About the Program
The Department of Mathematical Sciences at Shawnee State University offers a Master of Science (M.S.) degree in Mathematics. The focus of the program is the advanced study of mathematical concepts appropriate for those who want to teach college level mathematics either as an instructor at a community or technical college or as an adjunct instructor with a university. Candidates for the program may also be classroom teachers who want to be credentialed to teach dual credit math courses.
The purpose of the degree program is to provide working professionals, especially high school teachers, with an accessible degree program, which will allow them to complete a graduate degree in mathematics while maintaining their current employment. The degree is different from others offered in the area because of its delivery system and its targeted student population.
The program is not intended for those seeking state licensure to teach mathematics in grades 7-12, but is appropriate for those seeking credentialing to teach college-level mathematics courses as part of a dual credit programs in high schools.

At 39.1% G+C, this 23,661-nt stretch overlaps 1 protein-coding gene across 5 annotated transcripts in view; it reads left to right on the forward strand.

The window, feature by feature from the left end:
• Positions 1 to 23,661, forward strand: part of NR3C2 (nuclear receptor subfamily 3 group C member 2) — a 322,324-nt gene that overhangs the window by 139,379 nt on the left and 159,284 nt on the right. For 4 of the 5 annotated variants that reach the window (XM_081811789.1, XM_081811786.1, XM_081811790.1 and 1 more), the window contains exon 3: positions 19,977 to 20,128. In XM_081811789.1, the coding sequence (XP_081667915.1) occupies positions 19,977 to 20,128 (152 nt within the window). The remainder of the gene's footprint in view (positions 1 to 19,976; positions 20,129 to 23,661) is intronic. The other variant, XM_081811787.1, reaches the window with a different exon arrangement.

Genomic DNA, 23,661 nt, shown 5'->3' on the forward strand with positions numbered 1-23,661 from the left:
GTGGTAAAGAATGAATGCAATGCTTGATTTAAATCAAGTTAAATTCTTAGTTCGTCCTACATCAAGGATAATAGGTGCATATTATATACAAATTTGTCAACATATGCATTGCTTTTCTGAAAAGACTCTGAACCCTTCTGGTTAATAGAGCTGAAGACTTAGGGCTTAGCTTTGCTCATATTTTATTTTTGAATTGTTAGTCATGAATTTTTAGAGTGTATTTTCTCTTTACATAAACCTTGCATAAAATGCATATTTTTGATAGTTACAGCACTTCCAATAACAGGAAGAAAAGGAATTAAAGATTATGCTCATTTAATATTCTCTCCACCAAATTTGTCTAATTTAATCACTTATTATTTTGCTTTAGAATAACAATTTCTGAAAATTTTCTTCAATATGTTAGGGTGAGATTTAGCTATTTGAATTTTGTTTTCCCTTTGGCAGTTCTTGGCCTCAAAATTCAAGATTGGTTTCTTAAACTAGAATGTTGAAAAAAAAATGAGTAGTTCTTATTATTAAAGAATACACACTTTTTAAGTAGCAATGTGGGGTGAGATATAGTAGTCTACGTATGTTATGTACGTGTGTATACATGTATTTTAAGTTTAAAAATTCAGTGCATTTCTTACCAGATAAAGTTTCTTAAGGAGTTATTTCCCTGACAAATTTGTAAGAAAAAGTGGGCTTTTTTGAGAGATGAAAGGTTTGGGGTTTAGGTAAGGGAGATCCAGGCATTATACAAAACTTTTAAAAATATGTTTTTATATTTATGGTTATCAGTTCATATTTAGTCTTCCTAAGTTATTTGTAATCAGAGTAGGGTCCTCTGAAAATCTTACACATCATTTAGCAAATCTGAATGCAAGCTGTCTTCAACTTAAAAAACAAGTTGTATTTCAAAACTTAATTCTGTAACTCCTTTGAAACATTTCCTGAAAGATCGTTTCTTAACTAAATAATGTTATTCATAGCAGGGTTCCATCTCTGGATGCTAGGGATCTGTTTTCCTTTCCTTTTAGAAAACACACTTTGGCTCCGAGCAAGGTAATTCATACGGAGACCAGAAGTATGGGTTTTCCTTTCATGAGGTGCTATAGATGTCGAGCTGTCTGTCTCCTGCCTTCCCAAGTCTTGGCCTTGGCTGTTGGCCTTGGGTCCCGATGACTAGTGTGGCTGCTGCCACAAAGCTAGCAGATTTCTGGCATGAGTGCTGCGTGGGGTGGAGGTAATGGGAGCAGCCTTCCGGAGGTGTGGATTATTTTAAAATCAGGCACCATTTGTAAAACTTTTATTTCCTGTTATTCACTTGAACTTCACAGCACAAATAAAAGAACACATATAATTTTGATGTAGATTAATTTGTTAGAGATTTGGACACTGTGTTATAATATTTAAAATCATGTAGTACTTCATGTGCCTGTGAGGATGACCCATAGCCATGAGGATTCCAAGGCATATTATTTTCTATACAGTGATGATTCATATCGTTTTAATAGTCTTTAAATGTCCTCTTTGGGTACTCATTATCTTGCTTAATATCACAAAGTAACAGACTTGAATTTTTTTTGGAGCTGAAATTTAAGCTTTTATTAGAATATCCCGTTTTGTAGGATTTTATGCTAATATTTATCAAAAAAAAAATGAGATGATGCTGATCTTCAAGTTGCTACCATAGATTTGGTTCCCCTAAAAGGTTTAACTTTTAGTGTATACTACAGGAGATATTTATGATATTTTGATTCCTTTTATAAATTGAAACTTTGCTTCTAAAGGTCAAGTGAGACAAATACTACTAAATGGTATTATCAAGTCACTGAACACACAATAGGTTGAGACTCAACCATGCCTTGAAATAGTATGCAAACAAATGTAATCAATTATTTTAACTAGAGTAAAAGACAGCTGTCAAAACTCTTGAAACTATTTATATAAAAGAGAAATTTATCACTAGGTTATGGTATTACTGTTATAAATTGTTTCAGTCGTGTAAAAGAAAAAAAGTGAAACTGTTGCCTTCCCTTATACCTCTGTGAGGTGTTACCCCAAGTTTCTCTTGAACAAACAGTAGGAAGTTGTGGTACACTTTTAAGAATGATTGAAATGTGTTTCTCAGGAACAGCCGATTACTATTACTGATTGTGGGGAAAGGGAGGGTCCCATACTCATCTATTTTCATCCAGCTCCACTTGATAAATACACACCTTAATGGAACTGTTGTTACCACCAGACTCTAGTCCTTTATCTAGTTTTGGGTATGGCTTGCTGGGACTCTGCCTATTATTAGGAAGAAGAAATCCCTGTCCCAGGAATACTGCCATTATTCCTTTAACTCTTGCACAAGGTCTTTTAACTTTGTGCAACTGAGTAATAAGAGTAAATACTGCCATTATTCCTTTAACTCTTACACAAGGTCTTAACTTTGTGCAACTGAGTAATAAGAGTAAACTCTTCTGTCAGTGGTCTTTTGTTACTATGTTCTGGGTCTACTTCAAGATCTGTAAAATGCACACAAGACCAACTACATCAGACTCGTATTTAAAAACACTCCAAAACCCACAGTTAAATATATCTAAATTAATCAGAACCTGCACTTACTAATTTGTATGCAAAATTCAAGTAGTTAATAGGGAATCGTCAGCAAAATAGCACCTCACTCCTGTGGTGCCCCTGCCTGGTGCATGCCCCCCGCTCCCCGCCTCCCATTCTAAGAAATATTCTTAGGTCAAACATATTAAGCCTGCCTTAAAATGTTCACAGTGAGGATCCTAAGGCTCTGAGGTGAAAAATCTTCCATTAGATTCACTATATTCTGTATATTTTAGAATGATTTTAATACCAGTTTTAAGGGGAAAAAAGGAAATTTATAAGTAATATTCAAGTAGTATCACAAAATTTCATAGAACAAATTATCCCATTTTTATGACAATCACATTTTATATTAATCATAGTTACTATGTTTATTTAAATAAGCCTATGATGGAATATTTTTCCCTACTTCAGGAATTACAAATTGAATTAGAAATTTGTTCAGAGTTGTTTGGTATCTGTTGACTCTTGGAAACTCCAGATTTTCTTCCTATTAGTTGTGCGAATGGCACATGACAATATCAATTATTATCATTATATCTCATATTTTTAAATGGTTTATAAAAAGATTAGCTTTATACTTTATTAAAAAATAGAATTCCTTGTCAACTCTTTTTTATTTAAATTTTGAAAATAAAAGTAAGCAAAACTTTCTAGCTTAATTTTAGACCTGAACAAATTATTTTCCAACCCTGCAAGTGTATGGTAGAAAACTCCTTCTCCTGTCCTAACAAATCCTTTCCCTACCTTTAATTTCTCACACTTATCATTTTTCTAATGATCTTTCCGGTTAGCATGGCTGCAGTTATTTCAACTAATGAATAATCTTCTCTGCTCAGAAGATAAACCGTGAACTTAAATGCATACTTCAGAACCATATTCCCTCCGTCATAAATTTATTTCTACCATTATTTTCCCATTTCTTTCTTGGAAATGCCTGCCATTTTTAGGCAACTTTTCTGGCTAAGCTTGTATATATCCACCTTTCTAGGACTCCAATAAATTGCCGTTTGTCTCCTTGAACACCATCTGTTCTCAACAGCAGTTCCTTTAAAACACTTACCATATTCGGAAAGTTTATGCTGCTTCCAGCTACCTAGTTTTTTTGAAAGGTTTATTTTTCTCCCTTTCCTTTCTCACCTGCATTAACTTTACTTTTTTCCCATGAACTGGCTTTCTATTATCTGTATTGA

Graduate Program Curriculum
The curriculum of the Master of Science in Mathematics includes 36-hours of study across 5000- and 6000-level courses in mathematics, statistics, probability, and education research. The core of the degree consists of 27-hours of graduate level mathematics, statistics, and probability courses that are appropriate for those who wish to teach college level mathematics not requiring a doctoral degree. The remaining 9-hours focus on education research geared toward improving math education instruction and/or programs.
Students pursuing a master’s in mathematics and wish to complete their degree in approximately 2-years should consider the following schedule:
- Summer 1: Analysis I (3 credit hours); Number Theory (3 credit hours); and, Regression I (3 credit hours)
- Fall 1: Analysis II (3 credit hours); and, Quantitative Methods I (2 credit hours)
- Spring 1: Abstract Algebra I (3 credit hours); and, Quantitative Methods II (2 credit hours)
- Summer 2: Abstract Algebra II (3 credit hours); and, Regression II (3 credit hours)
- Fall 2: Foundations of Geometry (3 credit hours) and Education Research I (2 credit hours)
- Spring 2: Probability (3 credit hours) and Education Research II (2 credit hours)
- Summer 3: Education Research III (1 credit hour)
A suggested schedule for students pursuing 18-credit hours in mathematics for dual-credit credentialing is:
- Summer 1: Analysis I (3 credit hours) and Regression I (3 credit hours)
- Fall 1: Analysis II (3 credit hours)
- Spring 1: Abstract Algebra I (3 credit hours)
- Summer 2: Abstract Algebra II (3 credit hours) and Regression II (3 credit hours)